Dirk Willems

(A planned college essay that never made it. Dirk Willems is my homeboy. I'm putting it here to contrast ironically with some other posts of mine...)

On May 16, 1569, seven judges sentenced Dirk Willems to be “executed with fire” – burned at the stake. Condemned for his religious beliefs, Willems suffered an excruciating, “lingering death.” According to witnesses, he cried out over seventy times over the course of his passing; an easterly wind fanned the smoldering flames away from his upper body and prolonged his demise significantly. He died mere miles from his birthplace of Asperen, Netherlands.

Unfortunately, none of these facts, in and of themselves, distinguish Dirk Willems significantly. In fact, historians estimate the third Duke of Alba (who ruled the Spanish Netherlands from 1567-1573) slaughtered six thousand Dutchmen over the course of his rule, including Willems; his death, though unjust, was not by any means uncommon. What distinguishes him, then, is something much more powerful and profound: Dirk Willems saved his pursuer.

Imprisoned for his Anabaptist faith, Willems managed to escape successfully; using a rope of knotted rags, he lowered himself onto the frozen moat surrounding the prison and ran. Pursued by a guard who witnessed the episode, he fled across an icy pond (the “Hondegat”) in an abortive chase to freedom. When the guard attempted the same traversal, he collapsed through the thin, waning ice, forcing upon Willems a fatal decision between the guard’s life and his own.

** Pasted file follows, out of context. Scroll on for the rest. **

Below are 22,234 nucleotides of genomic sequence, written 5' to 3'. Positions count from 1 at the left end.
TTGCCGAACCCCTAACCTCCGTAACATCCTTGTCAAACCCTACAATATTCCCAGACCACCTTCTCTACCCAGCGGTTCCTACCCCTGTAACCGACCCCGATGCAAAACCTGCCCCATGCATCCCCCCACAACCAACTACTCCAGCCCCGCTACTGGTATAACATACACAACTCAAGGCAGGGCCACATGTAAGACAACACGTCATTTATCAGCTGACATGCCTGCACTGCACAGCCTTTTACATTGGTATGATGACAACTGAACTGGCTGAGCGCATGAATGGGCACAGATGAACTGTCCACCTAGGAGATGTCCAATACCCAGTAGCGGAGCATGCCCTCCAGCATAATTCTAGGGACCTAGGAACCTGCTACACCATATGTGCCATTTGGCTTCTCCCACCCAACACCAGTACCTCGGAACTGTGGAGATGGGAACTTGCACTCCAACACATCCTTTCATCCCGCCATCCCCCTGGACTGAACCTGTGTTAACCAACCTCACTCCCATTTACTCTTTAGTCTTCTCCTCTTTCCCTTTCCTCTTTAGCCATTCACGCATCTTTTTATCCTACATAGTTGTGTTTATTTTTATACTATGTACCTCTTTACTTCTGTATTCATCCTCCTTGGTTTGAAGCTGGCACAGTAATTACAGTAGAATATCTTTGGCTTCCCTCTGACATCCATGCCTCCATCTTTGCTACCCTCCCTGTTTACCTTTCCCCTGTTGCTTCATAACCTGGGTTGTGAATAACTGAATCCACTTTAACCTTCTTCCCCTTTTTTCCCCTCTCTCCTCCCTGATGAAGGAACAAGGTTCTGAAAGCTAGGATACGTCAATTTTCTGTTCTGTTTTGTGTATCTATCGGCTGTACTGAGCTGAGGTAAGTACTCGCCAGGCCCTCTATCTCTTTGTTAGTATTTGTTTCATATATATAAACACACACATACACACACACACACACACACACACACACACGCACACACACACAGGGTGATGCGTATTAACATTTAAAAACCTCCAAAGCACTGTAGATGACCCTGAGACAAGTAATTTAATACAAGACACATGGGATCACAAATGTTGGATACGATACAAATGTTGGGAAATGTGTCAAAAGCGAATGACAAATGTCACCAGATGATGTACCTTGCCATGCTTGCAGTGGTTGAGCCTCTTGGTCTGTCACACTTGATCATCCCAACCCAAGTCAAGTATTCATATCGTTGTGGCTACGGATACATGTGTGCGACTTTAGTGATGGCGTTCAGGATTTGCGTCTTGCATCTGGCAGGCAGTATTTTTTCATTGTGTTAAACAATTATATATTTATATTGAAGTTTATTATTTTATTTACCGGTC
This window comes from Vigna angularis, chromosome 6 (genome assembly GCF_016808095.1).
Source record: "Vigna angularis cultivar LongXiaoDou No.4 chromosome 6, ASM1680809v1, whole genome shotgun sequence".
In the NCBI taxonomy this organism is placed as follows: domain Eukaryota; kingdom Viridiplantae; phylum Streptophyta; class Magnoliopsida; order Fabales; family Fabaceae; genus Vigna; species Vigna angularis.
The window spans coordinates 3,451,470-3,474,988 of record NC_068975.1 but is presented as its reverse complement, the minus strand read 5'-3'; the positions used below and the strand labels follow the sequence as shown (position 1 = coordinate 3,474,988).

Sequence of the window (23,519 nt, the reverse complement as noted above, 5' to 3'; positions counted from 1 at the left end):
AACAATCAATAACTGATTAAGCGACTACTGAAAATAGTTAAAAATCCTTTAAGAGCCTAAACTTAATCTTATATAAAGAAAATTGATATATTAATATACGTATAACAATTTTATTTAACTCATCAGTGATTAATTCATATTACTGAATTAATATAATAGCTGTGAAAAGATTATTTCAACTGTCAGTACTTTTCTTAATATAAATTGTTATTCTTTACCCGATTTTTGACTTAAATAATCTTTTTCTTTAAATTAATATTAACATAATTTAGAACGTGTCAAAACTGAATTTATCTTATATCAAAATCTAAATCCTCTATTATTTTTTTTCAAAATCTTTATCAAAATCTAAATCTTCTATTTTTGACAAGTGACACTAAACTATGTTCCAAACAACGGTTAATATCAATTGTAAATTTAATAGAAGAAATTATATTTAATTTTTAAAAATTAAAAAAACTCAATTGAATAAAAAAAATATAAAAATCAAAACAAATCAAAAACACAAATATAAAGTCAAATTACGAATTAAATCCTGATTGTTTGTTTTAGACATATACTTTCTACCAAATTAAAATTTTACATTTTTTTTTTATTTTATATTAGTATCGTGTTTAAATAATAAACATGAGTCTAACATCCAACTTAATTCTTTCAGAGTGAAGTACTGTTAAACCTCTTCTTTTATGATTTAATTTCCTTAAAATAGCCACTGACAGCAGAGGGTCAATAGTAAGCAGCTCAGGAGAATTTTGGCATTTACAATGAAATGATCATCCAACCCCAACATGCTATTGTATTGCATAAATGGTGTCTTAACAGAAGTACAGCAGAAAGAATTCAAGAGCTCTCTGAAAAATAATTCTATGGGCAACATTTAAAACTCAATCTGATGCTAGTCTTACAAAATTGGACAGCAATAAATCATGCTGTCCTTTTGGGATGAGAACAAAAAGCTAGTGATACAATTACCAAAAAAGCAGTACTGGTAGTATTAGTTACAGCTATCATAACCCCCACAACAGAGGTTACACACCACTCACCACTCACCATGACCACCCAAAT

I imagine the brilliant intensity of the moment when Dirk Willems realized his pursuer had fallen. I imagine the commingling of despair and relief as the impossible choice between freedom and surrender suddenly presented itself in stark resolution. I imagine the crisp wintry air, the bitter and desolate wind, the exhilarating dread as Willems slowly turned to face his foe – turning, as he well knew, from life to death. Life foists upon few of us moments such as these, moments that define the entirety of our being, moments of hollow passion and bittersweet release. And so, I imagine, because I cannot see what Dirk Willems saw that day; I imagine, because no one will ever know with what resolve, with what courage, or with what spirit Dirk Willems plunged his hand into the thrashing waters to save the man who would murder him.

Countless men would die for their countries, families, friends or neighbors; humanity has been blessed with an incredible devotion to its kin. But there are only a precious few who would sacrifice themselves for an enemy; they are rare who would die for their oppressors. Yet these blessed few are the peacemakers, the brave, selfless men who we must become if we ever hope to save our foes and ourselves. We can battle for all eternity, we can rage till world’s end, but if we cannot act as Willems did – without regard to self – we will merely war forever.

Dirk Willems died over four hundred years ago; today, his name is largely forgotten. But as long as I can, I will remember him, in the hope that I will someday choose the life of my fellow man over my own.